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So it’s not exactly a winter wonderland here in Happy Valley quite yet, but the temps have definitely started to dip into “It’s cold out so, oops, looks like I can’t go running today!” territory.
And if you’re using fallen leaves and foggy forecasts as an excuse to go into early hibernation, you’re about to be very resentfu– we mean thankful! Just for you, Valley chatted with Penn State jogging instructor Dr. Andrew Hardyk about how to ditch the excuses and get the most out of your jogging workout, even in the midst of Ugg season.
What to know before you go
You loved jogging (as much as it is possible to love jogging) over the summer, but now that it’s getting a little chillier outside, lacing up your sneakers doesn’t seem quite as alluring.
“There’s no reason not to exercise all year round,” says Hardyk. “Jogging is a great mode of exercise, regardless of the weather. People shouldn’t be put-off by running in the cold.”
Hardyk says that although people tend to find it a little more difficult to breathe at first when jogging in colder weather, they generally get used to the feeling and that there’s no long-term damage.
To make sure you’re staying safe as the temperatures drop, it’s important to pay attention to just how cold it is (wind chill is a real thing) and to plan accordingly.
“Maybe plan to run just a little bit shorter or a little less or slower than you might otherwise,” says Hardyk. “Don’t push quite as hard as you normally would.”
And when it starts to get really cold, Hardyk says you should make sure you have a route you know well and know you can handle before pounding the pavement.
As much as you might think throwing your bulkiest sweatshirt over a tank and leggings is going to keep you warm during your run, according to Hardyk, wearing multiple layers of lighter clothing will give you the option to remove clothing (Oolala!) as your body begins to heat up.
However, getting your blood pumping and your heart rate jumping is going to leave you a little sweaty, making clothes with wicking technology a must.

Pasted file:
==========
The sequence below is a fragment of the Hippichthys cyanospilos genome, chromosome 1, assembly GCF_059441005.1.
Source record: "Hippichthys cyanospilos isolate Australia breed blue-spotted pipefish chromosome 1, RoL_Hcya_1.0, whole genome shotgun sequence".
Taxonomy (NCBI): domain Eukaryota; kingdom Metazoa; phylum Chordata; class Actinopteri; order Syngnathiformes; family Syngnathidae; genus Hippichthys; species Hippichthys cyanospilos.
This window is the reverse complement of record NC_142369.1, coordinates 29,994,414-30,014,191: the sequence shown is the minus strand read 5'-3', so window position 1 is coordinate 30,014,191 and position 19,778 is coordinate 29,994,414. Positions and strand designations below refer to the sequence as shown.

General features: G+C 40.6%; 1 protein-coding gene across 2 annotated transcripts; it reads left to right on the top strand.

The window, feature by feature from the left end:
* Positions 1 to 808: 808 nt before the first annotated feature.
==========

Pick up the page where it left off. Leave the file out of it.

“What you don’t want is that layer of moisture,” says Hardyk, recommending a spandex base-layer as a great alternative to a long-sleeved cotton tee,which tends to absorb sweat. “[Spandex] wicks moisture, plus you can just throw a t-shirt over it and you’ll feel like you’re wearing more layers even though you only have two on.”
Be sure to cover up your extremities by keeping a pair of gloves on-hand (literally) and to top it all off with a hat (literally).
“Even just a ball cap on a cold day will keep you warmer than if you wore no hat at all,” says Hardyk, pointing out that ear coverage is especially important as the temperatures begin to drop.
Before and after
“As the temperature goes down it gets harder to warm up, and the faster you go, the more you need to get warmed up,” says Hardyk. “If you start out sprinting, you’re pushing your muscles to their extremes, and if you’re muscles aren’t warmed up because of the cold, that could potentially be a problem.”
Warming up, either inside before starting your workout or simply taking it slow when you get started outside, is a non-negotiable when dealing with cold weather.
After your jog, you’re going to want to practice some static stretches, which help will help to bring down muscle temperature and prevent future injury.
“When it’s cold out, your muscles are going to cool down quicker,” Hardyk warns. “It might make more sense to finish your run, come inside, and then stretch.”